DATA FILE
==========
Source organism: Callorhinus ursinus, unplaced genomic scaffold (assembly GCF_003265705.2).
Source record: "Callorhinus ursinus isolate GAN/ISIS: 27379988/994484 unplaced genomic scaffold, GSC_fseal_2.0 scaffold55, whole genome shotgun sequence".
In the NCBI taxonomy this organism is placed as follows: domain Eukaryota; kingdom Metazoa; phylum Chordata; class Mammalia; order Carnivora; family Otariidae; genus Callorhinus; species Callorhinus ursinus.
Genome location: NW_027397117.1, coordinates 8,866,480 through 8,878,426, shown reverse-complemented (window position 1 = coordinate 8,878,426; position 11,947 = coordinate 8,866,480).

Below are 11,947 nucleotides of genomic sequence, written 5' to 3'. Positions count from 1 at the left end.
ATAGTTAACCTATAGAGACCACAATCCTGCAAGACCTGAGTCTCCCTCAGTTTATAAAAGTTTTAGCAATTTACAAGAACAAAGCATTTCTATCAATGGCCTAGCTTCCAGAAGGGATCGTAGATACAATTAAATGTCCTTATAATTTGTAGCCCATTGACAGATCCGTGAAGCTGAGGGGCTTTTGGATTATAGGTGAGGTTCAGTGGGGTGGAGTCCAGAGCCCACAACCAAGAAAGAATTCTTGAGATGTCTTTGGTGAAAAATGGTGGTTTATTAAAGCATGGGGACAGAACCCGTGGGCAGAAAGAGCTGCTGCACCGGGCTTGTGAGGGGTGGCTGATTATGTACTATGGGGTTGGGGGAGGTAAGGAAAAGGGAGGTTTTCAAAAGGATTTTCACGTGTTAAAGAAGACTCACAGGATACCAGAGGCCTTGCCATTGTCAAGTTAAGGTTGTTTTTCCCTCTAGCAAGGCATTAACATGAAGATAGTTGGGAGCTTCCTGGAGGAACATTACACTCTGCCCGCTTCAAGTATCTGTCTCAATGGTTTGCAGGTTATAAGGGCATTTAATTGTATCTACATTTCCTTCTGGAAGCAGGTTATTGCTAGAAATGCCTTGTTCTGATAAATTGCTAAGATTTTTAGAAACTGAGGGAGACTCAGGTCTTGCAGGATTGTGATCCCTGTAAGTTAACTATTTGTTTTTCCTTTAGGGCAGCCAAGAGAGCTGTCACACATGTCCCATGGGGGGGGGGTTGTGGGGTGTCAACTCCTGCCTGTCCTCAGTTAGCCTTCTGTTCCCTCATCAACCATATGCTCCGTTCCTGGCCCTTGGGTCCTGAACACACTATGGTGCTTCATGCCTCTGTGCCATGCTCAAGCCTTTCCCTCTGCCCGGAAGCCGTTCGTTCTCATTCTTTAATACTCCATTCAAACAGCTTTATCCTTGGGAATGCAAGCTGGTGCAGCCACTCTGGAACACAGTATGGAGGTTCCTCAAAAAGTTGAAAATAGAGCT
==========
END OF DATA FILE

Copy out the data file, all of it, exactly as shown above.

Source organism: Callorhinus ursinus, unplaced genomic scaffold (assembly GCF_003265705.2).
Source record: "Callorhinus ursinus isolate GAN/ISIS: 27379988/994484 unplaced genomic scaffold, GSC_fseal_2.0 scaffold55, whole genome shotgun sequence".
In the NCBI taxonomy this organism is placed as follows: domain Eukaryota; kingdom Metazoa; phylum Chordata; class Mammalia; order Carnivora; family Otariidae; genus Callorhinus; species Callorhinus ursinus.
Genome location: NW_027397117.1, coordinates 8,866,480 through 8,878,426, shown reverse-complemented (window position 1 = coordinate 8,878,426; position 11,947 = coordinate 8,866,480).

Below are 11,947 nucleotides of genomic sequence, written 5' to 3'. Positions count from 1 at the left end.
ATAGTTAACCTATAGAGACCACAATCCTGCAAGACCTGAGTCTCCCTCAGTTTATAAAAGTTTTAGCAATTTACAAGAACAAAGCATTTCTATCAATGGCCTAGCTTCCAGAAGGGATCGTAGATACAATTAAATGTCCTTATAATTTGTAGCCCATTGACAGATCCGTGAAGCTGAGGGGCTTTTGGATTATAGGTGAGGTTCAGTGGGGTGGAGTCCAGAGCCCACAACCAAGAAAGAATTCTTGAGATGTCTTTGGTGAAAAATGGTGGTTTATTAAAGCATGGGGACAGAACCCGTGGGCAGAAAGAGCTGCTGCACCGGGCTTGTGAGGGGTGGCTGATTATGTACTATGGGGTTGGGGGAGGTAAGGAAAAGGGAGGTTTTCAAAAGGATTTTCACGTGTTAAAGAAGACTCACAGGATACCAGAGGCCTTGCCATTGTCAAGTTAAGGTTGTTTTTCCCTCTAGCAAGGCATTAACATGAAGATAGTTGGGAGCTTCCTGGAGGAACATTACACTCTGCCCGCTTCAAGTATCTGTCTCAATGGTTTGCAGGTTATAAGGGCATTTAATTGTATCTACATTTCCTTCTGGAAGCAGGTTATTGCTAGAAATGCCTTGTTCTGATAAATTGCTAAGATTTTTAGAAACTGAGGGAGACTCAGGTCTTGCAGGATTGTGATCCCTGTAAGTTAACTATTTGTTTTTCCTTTAGGGCAGCCAAGAGAGCTGTCACACATGTCCCATGGGGGGGGGGTTGTGGGGTGTCAACTCCTGCCTGTCCTCAGTTAGCCTTCTGTTCCCTCATCAACCATATGCTCCGTTCCTGGCCCTTGGGTCCTGAACACACTATGGTGCTTCATGCCTCTGTGCCATGCTCAAGCCTTTCCCTCTGCCCGGAAGCCGTTCGTTCTCATTCTTTAATACTCCATTCAAACAGCTTTATCCTTGGGAATGCAAGCTGGTGCAGCCACTCTGGAACACAGTATGGAGGTTCCTCAAAAAGTTGAAAATAGAGCT